Patient and public involvement
There was no patient or public involvement in this research.
Population and healthcare coverage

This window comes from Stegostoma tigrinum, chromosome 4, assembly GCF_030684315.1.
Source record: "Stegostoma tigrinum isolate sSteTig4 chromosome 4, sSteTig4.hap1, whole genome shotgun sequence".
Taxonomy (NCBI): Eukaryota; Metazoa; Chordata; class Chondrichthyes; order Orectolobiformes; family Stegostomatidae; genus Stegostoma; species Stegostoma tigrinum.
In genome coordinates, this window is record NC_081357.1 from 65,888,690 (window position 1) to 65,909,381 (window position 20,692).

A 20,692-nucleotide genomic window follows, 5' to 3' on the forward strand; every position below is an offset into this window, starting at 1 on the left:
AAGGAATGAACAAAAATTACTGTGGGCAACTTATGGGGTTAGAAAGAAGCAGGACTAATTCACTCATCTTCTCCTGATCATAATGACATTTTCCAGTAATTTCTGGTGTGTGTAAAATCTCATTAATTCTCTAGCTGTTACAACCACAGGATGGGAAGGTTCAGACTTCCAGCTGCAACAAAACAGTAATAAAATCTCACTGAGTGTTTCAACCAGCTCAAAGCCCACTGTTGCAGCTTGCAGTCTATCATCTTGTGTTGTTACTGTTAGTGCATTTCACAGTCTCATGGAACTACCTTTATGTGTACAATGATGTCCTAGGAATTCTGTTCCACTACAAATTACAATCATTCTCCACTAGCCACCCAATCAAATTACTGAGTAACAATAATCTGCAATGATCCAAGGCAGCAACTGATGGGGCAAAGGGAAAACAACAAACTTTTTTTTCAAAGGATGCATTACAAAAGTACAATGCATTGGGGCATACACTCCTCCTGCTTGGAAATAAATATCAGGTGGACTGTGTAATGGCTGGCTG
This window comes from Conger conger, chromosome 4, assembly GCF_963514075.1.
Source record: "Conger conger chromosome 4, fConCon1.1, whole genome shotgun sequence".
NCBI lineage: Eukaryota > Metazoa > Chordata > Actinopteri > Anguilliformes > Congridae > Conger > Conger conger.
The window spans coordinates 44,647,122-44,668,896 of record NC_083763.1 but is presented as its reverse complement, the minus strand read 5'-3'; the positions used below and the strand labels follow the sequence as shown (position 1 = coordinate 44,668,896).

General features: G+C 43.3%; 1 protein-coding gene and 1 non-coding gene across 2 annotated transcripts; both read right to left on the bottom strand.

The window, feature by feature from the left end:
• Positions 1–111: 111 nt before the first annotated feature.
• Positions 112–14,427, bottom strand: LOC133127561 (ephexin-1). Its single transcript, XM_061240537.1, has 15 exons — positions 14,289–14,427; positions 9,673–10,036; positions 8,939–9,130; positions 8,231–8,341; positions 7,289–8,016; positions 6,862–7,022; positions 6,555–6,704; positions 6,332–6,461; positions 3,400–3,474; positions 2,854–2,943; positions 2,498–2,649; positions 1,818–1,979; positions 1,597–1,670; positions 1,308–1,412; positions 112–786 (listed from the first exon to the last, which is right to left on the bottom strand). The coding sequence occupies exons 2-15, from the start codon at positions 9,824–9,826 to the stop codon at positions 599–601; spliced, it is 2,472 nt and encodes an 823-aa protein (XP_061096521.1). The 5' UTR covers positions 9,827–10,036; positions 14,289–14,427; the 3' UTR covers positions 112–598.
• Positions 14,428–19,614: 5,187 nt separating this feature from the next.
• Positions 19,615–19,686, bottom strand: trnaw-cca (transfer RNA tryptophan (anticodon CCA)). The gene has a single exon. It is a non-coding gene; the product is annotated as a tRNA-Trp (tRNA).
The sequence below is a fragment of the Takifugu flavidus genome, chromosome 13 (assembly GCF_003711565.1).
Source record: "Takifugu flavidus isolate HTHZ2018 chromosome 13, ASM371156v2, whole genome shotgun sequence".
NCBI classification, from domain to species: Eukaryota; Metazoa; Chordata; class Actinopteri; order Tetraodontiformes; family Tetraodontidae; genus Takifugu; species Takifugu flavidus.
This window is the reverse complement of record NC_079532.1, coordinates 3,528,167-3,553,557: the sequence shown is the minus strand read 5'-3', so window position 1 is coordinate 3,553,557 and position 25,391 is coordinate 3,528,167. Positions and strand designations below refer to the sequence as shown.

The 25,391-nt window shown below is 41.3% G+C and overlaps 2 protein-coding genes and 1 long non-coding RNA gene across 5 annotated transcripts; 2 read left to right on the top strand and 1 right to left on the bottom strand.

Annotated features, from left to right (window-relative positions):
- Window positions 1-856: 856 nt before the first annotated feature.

The make-up of the UK population, in terms of size of total population and the percentage of the population over 65 years of age was similar to the study average (population in UK, 66.4 million; study average, 64.7 million; population over 65 in the UK, 18%; study average, 19%) (table 1). Rates of growth for these metrics in the UK were similar to the study average as well. The proportion of the population over 65 in the UK was slightly greater than the mean of the OECD member nations (17%), but equal to the mean of EU member nations (18%). The UK reported among the lowest rate of adults with multiple chronic conditions (UK, 14%; study average, 18%). The percentage of the total population born outside of the country was slightly lower in the UK than in our comparator countries in 2017 (UK, 14.2%; study average, 17.1%), although it was quite close to the average OECD and EU member state (OECD average, 13.8%; EU average, 13.2%). However, the increase in the foreign born population from 2010 was above the average among comparators (UK, 2.9%; study average, 1.8%), and much higher than both the OECD average (0.7%) and the EU average (0.9%), particularly among the population coming from the EU. Among comparator countries, the UK had among the highest proportions of the foreign born population coming from the EU, after Switzerland, although this was in line with the averages of all OECD and EU member states.